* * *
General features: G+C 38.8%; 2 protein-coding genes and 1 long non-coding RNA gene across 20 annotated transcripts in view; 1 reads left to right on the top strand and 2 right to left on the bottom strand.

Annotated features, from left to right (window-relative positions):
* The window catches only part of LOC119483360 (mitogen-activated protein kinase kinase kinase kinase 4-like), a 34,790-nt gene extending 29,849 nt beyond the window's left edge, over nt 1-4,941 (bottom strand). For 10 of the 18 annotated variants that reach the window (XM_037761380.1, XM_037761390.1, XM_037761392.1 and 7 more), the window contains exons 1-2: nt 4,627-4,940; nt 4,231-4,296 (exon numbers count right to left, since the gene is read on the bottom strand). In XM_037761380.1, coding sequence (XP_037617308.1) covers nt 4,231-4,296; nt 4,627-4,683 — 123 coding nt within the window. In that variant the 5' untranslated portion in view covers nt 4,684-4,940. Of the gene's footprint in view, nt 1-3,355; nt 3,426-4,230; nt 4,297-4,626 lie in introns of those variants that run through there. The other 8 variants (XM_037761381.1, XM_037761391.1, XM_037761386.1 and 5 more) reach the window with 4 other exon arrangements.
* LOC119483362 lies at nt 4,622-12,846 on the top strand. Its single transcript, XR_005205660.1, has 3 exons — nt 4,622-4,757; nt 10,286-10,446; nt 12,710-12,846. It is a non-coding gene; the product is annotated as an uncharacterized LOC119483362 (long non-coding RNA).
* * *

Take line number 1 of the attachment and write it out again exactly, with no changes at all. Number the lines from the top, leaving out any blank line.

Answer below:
General features: G+C 38.8%; 2 protein-coding genes and 1 long non-coding RNA gene across 20 annotated transcripts in view; 1 reads left to right on the top strand and 2 right to left on the bottom strand.